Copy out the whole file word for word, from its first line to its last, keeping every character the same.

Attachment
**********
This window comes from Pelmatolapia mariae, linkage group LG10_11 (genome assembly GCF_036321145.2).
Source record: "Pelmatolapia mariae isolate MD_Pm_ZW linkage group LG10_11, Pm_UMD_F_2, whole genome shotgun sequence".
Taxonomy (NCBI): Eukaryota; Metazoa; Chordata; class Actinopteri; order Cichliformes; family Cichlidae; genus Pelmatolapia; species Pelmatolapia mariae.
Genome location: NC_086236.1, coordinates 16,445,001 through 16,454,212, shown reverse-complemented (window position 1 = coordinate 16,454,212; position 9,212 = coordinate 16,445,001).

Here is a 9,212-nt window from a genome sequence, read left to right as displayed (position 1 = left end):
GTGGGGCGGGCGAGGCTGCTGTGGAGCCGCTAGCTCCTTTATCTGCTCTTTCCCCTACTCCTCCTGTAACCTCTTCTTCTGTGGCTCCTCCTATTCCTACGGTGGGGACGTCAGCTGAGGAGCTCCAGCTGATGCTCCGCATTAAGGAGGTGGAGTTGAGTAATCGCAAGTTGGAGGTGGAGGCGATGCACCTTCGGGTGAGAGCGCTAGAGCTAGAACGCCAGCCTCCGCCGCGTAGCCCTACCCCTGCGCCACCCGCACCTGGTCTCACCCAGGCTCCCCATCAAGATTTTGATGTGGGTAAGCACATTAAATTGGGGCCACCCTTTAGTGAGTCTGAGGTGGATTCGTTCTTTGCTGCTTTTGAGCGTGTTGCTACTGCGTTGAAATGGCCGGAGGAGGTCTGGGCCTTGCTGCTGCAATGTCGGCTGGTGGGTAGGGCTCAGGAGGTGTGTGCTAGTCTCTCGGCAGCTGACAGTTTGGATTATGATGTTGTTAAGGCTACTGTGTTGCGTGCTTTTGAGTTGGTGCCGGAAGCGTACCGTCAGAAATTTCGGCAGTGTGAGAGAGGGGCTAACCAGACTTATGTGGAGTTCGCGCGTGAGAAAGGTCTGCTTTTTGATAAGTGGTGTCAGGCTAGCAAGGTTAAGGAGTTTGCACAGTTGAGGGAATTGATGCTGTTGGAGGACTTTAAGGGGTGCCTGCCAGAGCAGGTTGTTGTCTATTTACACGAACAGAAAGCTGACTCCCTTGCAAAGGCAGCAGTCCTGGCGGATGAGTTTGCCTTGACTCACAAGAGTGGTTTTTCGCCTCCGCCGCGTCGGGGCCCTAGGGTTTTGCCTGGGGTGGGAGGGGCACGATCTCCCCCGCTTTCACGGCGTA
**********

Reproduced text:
This window comes from Pelmatolapia mariae, linkage group LG10_11 (genome assembly GCF_036321145.2).
Source record: "Pelmatolapia mariae isolate MD_Pm_ZW linkage group LG10_11, Pm_UMD_F_2, whole genome shotgun sequence".
Taxonomy (NCBI): Eukaryota; Metazoa; Chordata; class Actinopteri; order Cichliformes; family Cichlidae; genus Pelmatolapia; species Pelmatolapia mariae.
Genome location: NC_086236.1, coordinates 16,445,001 through 16,454,212, shown reverse-complemented (window position 1 = coordinate 16,454,212; position 9,212 = coordinate 16,445,001).

Here is a 9,212-nt window from a genome sequence, read left to right as displayed (position 1 = left end):
GTGGGGCGGGCGAGGCTGCTGTGGAGCCGCTAGCTCCTTTATCTGCTCTTTCCCCTACTCCTCCTGTAACCTCTTCTTCTGTGGCTCCTCCTATTCCTACGGTGGGGACGTCAGCTGAGGAGCTCCAGCTGATGCTCCGCATTAAGGAGGTGGAGTTGAGTAATCGCAAGTTGGAGGTGGAGGCGATGCACCTTCGGGTGAGAGCGCTAGAGCTAGAACGCCAGCCTCCGCCGCGTAGCCCTACCCCTGCGCCACCCGCACCTGGTCTCACCCAGGCTCCCCATCAAGATTTTGATGTGGGTAAGCACATTAAATTGGGGCCACCCTTTAGTGAGTCTGAGGTGGATTCGTTCTTTGCTGCTTTTGAGCGTGTTGCTACTGCGTTGAAATGGCCGGAGGAGGTCTGGGCCTTGCTGCTGCAATGTCGGCTGGTGGGTAGGGCTCAGGAGGTGTGTGCTAGTCTCTCGGCAGCTGACAGTTTGGATTATGATGTTGTTAAGGCTACTGTGTTGCGTGCTTTTGAGTTGGTGCCGGAAGCGTACCGTCAGAAATTTCGGCAGTGTGAGAGAGGGGCTAACCAGACTTATGTGGAGTTCGCGCGTGAGAAAGGTCTGCTTTTTGATAAGTGGTGTCAGGCTAGCAAGGTTAAGGAGTTTGCACAGTTGAGGGAATTGATGCTGTTGGAGGACTTTAAGGGGTGCCTGCCAGAGCAGGTTGTTGTCTATTTACACGAACAGAAAGCTGACTCCCTTGCAAAGGCAGCAGTCCTGGCGGATGAGTTTGCCTTGACTCACAAGAGTGGTTTTTCGCCTCCGCCGCGTCGGGGCCCTAGGGTTTTGCCTGGGGTGGGAGGGGCACGATCTCCCCCGCTTTCACGGCGTA